Wednesday, August 25, 2010

Burro Canyon Southwest Trail

The lower and southwest end of the Burro Canyon area, in Canyons of the Ancients in southwest Colorado, can be explored along an old road that descends from the south rim and crosses to the mesa top area between the two apparent parallel canyons.

The old road curves back to the west and runs along the south side of a large sky island, then continues out to viewpoints overlooking Yellow Jacket Canyon. There aren’t many official trails in Canyons of the Ancients, but the old roads often make good routes through these wild canyons.

The unmarked old road is about 4.8 miles west of the Canyons of the Ancients entrance sign on the west extension of County Road N. This entrance sign is 1.2 miles west of the north trail head for popular Sand Canyon Trail. The trail makes long switchbacks for about 1.5 miles down to the bottom of Burro Canyon.

It then follows the canyon bottom east for about 1 mile before climbing out to the mesa top. Looking across, there are several grassy areas on the mesa top area near the sky island. About half way down, another trail splits off, heading west down canyon. At the canyon bottom, the trail passes a very large pour off point.

There is a small Ancestral Pueblo ruin site perched on the rim overlooking the pour off. The site can be viewed from the trail and it is only a short hike to get a closer view.

This small site looks like it might have been a circular tower. I didn’t see any other structures associated with this site. My hike continued up canyon and onto the mesa top, and out to the point overlooking Yellow jacket Canyon. Despite the scenic canyon country and some reasonable looking locations, I didn’t see any more ruins sites in this area.

Hikers interested mostly in ruins sites could stop at the canyon bottom and return to the rim. There are several ruins sites to find at the upper end of Burro Canyon, so I was disappointed not to find more in the lower end.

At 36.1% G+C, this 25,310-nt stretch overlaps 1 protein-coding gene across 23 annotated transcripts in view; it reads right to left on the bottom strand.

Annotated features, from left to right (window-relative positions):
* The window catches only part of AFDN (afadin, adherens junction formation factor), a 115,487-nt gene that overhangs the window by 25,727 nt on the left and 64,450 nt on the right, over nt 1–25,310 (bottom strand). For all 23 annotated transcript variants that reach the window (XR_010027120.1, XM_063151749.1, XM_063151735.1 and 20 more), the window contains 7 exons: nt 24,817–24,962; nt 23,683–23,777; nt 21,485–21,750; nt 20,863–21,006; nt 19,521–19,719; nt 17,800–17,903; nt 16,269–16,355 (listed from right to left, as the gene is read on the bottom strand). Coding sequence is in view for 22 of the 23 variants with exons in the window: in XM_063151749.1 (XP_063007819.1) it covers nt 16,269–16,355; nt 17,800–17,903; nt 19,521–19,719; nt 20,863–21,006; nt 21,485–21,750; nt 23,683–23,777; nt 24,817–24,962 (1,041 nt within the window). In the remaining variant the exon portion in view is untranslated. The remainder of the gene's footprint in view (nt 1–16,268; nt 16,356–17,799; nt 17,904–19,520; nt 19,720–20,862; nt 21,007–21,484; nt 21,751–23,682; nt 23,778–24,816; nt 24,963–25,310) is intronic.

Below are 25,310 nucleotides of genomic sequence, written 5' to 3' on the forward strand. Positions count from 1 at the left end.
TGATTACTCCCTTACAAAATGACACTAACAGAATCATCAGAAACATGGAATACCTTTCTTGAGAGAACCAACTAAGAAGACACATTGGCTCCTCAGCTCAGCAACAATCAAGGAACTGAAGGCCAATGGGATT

It took another 1:50 hours of hiking to get to a point, west of the sky island, where there are views in both directions of Yellow Jacket Canyon. The Yellow Jacket Canyon bottom view down canyon has some roads and farming activity and is mostly private property. The trail continues further than I went, at least another 0.5 miles out to a point more in the middle of Yellow Jacket Canyon.

The view up canyon has some sandstone outcrops that I scanned, looking for the Yellow Jacket pictograph panel. I think this panel is in this area, but I couldn’t see it from this distance. My total hike was 6:40 hours for at least 8 miles on an 80 F degree late August day. I carried 3 liters of water and drank every drop.

On a separate hike in late September, I started at the same rough road but then followed the road that splits off half way to the canyon bottom. This trail follows the south rim west and curls around a point that overlooks Yellow Jacket Canyon. There are good views toward the mouth of Burro Canyon and across Yellow Jacket Canyon.

It might be possible to hike all the way to the bottom of Yellow Jacket Canyon here, but I didn’t see any ruins sites below to head for. A segment of the canyon bottom in this area is public land, but crossing and trying to climb the opposite side looks like a major effort.
The trail curls around the point and follows a long section of southwest facing cliffs. I thought this segment had some potential ruins locations, but I didn’t notice any despite a lot of scanning. I turned around at the end of the cliff segment, about 3.5 miles from where I started. The trail continues south at this point and may eventually loop back north toward the starting point, but it could be a long distance. The end of this loop is the road that is directly across the road from where I started, so a separate hike could start there. This separate hike took 4:10 hours for about 7 miles on a 78 F degree late September day.

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